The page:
Minimally invasive surgery often best for patients

New surgical techniques mean smaller incisions and faster recovery.

By Susan J. Landers — Posted June 5, 2006

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Washington -- It's difficult to find an area of health care where primary care physicians don't need at least a basic knowledge of the latest treatments and techniques, and that includes surgery. As minimally invasive approaches continue to soar in popularity, patients are very likely to ask about advantages and disadvantages, or they may need to be apprised of the benefits of these new techniques.

As a matter of fact, so many patients ask about alternatives to traditional surgery, especially bariatric surgery, that the American Academy of Family Physicians decided to offer guidance. A monograph: "Guiding the Patient Through Minimally Invasive Surgery," was released in April.

The advances driving this interest are obvious.

Surgeries performed through half-inch incisions using tools the size of a fingernail and smaller are becoming the norm, particularly for some operations. In 2001, for instance, nearly 75% of cholecystectomies were performed using laparoscopy, and last year, the laparoscopic method for performing bariatric surgery was more common than was open surgery, said Philip Schauer, MD, director of Cleveland Clinic's bariatric surgery program.

Techniques are emerging so quickly that open-chest cardiac surgery could become a treatment of the past, predicted Stephen Colvin, MD, chair of cardiothoracic surgery at New York University Medical Center. Dr. Colvin spoke at an AMA media briefing on cardiovascular disease in April.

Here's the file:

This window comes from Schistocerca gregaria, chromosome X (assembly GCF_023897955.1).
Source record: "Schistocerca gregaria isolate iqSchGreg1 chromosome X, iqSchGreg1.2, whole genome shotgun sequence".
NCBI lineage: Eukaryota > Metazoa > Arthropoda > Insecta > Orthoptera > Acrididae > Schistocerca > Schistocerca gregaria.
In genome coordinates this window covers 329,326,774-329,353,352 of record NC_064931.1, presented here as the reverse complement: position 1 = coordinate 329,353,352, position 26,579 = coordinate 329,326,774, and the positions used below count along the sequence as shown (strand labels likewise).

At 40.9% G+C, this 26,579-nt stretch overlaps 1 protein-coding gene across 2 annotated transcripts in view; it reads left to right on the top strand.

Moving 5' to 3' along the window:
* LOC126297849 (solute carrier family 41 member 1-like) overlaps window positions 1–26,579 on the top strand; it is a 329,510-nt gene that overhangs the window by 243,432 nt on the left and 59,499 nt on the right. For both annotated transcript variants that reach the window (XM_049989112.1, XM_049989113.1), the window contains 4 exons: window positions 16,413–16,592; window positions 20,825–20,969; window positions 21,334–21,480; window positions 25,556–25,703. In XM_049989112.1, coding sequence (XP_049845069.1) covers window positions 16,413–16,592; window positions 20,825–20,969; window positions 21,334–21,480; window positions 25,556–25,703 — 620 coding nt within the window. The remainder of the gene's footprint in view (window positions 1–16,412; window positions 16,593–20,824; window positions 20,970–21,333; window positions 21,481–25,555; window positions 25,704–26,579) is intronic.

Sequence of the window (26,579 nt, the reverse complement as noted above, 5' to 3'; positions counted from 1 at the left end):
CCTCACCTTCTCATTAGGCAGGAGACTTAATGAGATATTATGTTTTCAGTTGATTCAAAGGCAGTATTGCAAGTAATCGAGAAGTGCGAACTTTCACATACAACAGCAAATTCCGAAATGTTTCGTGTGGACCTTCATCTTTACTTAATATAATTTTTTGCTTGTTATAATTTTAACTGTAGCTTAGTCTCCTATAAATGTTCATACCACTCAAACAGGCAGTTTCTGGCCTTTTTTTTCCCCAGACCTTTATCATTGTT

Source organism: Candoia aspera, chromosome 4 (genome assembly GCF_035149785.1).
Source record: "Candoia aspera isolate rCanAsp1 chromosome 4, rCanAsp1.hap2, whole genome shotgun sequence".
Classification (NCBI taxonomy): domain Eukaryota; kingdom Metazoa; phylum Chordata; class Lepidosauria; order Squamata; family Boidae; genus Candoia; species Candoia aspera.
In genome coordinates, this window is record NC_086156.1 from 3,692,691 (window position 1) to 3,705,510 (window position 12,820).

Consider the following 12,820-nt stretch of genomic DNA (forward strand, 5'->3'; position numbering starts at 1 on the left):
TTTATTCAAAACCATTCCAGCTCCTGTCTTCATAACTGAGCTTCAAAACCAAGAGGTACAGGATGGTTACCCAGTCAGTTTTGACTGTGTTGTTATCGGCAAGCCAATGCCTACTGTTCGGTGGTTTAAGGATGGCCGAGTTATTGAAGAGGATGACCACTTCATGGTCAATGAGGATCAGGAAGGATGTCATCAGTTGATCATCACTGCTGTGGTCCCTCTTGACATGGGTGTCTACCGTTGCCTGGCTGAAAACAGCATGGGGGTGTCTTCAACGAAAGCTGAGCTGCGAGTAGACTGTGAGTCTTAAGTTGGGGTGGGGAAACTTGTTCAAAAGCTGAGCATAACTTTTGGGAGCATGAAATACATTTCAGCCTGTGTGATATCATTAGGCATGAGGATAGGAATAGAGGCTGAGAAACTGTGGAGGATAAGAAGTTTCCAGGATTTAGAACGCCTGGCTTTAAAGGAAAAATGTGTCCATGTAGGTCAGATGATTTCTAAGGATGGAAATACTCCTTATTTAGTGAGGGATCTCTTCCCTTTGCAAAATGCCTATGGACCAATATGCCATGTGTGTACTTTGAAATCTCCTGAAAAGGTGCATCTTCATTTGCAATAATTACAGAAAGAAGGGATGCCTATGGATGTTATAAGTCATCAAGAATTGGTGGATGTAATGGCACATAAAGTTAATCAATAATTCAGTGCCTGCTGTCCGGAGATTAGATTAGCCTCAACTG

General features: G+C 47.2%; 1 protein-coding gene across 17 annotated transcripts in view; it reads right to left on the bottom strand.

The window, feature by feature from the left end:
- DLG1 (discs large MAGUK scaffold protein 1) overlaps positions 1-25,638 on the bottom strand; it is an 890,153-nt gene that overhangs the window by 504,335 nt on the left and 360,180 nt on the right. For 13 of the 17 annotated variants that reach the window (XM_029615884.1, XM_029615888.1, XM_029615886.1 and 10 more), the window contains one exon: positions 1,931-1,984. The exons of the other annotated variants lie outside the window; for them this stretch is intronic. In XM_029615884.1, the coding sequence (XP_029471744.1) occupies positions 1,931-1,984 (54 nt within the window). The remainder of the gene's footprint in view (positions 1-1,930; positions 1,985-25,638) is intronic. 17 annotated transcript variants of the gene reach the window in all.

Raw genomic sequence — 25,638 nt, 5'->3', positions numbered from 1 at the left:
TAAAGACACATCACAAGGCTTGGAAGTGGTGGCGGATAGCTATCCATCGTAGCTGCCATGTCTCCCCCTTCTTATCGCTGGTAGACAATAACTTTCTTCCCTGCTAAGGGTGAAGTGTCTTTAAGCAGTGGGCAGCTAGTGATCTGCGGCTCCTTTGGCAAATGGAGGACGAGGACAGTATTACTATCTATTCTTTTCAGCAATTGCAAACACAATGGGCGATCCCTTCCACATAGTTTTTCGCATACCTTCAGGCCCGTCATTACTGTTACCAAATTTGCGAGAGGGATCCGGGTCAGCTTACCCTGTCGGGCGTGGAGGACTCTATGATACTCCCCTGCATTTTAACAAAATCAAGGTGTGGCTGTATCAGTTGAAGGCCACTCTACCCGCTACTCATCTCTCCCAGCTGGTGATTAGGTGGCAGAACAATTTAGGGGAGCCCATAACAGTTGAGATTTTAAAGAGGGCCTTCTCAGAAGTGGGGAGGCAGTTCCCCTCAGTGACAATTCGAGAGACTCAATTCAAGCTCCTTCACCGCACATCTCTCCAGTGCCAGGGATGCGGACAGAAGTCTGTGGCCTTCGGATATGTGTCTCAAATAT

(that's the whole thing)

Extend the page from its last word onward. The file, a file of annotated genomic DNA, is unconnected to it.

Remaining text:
"Knowing the risks and benefits enables us to counsel patients to make the best decisions for them and for their general health. We're in a great spot to be able to advise," said Barbara Apgar, MD, professor of family medicine at the University of Michigan, who served on the panel that drafted the AAFP monograph. "If we're informed, we can direct our patients to the people who will get the job done."

In some ways, the term "minimally invasive surgery" seems almost an oxymoron, Dr. Schauer said. But although many operations are still considered major undertakings, the amount of surgery necessary to get the job done has decreased. It used to be that just getting to the site of the problem sometimes caused more trauma to the body than correcting the actual health issue, he added.

This concept is now particularly true for abdominal procedures, where, instead of an incision that stretches from just below the breast bone to the navel or even lower, a few small incisions allow a surgeon to perform appendectomies, hernia repairs and even colectomies.

These techniques offer significant advantages to nearly all patients: shorter hospital stays, less pain and scarring and earlier return to daily activities. "I can't say there are drawbacks. It's a system that offers significant advantages," Dr. Apgar said.

But not all patients are good candidates. Those who have had a lot of surgery and have thick scar tissue as a result may have better outcomes with open surgery, said Anita Courcoulas, MD, chief of the section on minimally invasive bariatric and general surgery at the University of Pittsburgh School of Medicine. "When you work in a minimally invasive way, you need some freedom to move."

It is a different approach to surgery, Dr. Schauer said. "It takes some time for a surgeon to become comfortable. However, with this wonderful technology, excellent cameras, optics and lighting, we can actually see much better than what we would see with traditional surgery."

Experience counts